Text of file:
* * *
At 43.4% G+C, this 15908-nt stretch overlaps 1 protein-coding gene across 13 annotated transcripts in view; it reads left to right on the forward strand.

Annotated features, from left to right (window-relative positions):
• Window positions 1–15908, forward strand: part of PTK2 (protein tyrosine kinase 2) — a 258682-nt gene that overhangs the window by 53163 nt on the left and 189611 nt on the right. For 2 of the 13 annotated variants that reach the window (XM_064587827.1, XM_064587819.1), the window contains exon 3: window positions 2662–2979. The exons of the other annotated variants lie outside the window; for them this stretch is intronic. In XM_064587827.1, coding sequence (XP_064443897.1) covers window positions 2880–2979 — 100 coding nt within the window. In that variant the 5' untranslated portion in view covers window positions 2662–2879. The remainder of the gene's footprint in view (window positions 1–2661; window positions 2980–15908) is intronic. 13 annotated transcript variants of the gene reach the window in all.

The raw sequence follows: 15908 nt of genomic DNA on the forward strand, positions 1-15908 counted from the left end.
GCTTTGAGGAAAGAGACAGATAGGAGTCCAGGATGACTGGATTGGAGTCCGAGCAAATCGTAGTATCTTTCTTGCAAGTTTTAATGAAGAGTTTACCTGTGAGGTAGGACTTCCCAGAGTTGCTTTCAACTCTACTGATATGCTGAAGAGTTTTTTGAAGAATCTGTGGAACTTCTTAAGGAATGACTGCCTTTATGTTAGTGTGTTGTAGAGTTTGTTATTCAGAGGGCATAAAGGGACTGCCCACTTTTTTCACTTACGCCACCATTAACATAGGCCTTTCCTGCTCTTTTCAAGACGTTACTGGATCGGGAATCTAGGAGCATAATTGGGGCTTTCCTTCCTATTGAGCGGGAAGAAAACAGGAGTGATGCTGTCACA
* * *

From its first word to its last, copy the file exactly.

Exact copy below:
At 43.4% G+C, this 15908-nt stretch overlaps 1 protein-coding gene across 13 annotated transcripts in view; it reads left to right on the forward strand.

Annotated features, from left to right (window-relative positions):
• Window positions 1–15908, forward strand: part of PTK2 (protein tyrosine kinase 2) — a 258682-nt gene that overhangs the window by 53163 nt on the left and 189611 nt on the right. For 2 of the 13 annotated variants that reach the window (XM_064587827.1, XM_064587819.1), the window contains exon 3: window positions 2662–2979. The exons of the other annotated variants lie outside the window; for them this stretch is intronic. In XM_064587827.1, coding sequence (XP_064443897.1) covers window positions 2880–2979 — 100 coding nt within the window. In that variant the 5' untranslated portion in view covers window positions 2662–2879. The remainder of the gene's footprint in view (window positions 1–2661; window positions 2980–15908) is intronic. 13 annotated transcript variants of the gene reach the window in all.

The raw sequence follows: 15908 nt of genomic DNA on the forward strand, positions 1-15908 counted from the left end.
GCTTTGAGGAAAGAGACAGATAGGAGTCCAGGATGACTGGATTGGAGTCCGAGCAAATCGTAGTATCTTTCTTGCAAGTTTTAATGAAGAGTTTACCTGTGAGGTAGGACTTCCCAGAGTTGCTTTCAACTCTACTGATATGCTGAAGAGTTTTTTGAAGAATCTGTGGAACTTCTTAAGGAATGACTGCCTTTATGTTAGTGTGTTGTAGAGTTTGTTATTCAGAGGGCATAAAGGGACTGCCCACTTTTTTCACTTACGCCACCATTAACATAGGCCTTTCCTGCTCTTTTCAAGACGTTACTGGATCGGGAATCTAGGAGCATAATTGGGGCTTTCCTTCCTATTGAGCGGGAAGAAAACAGGAGTGATGCTGTCACA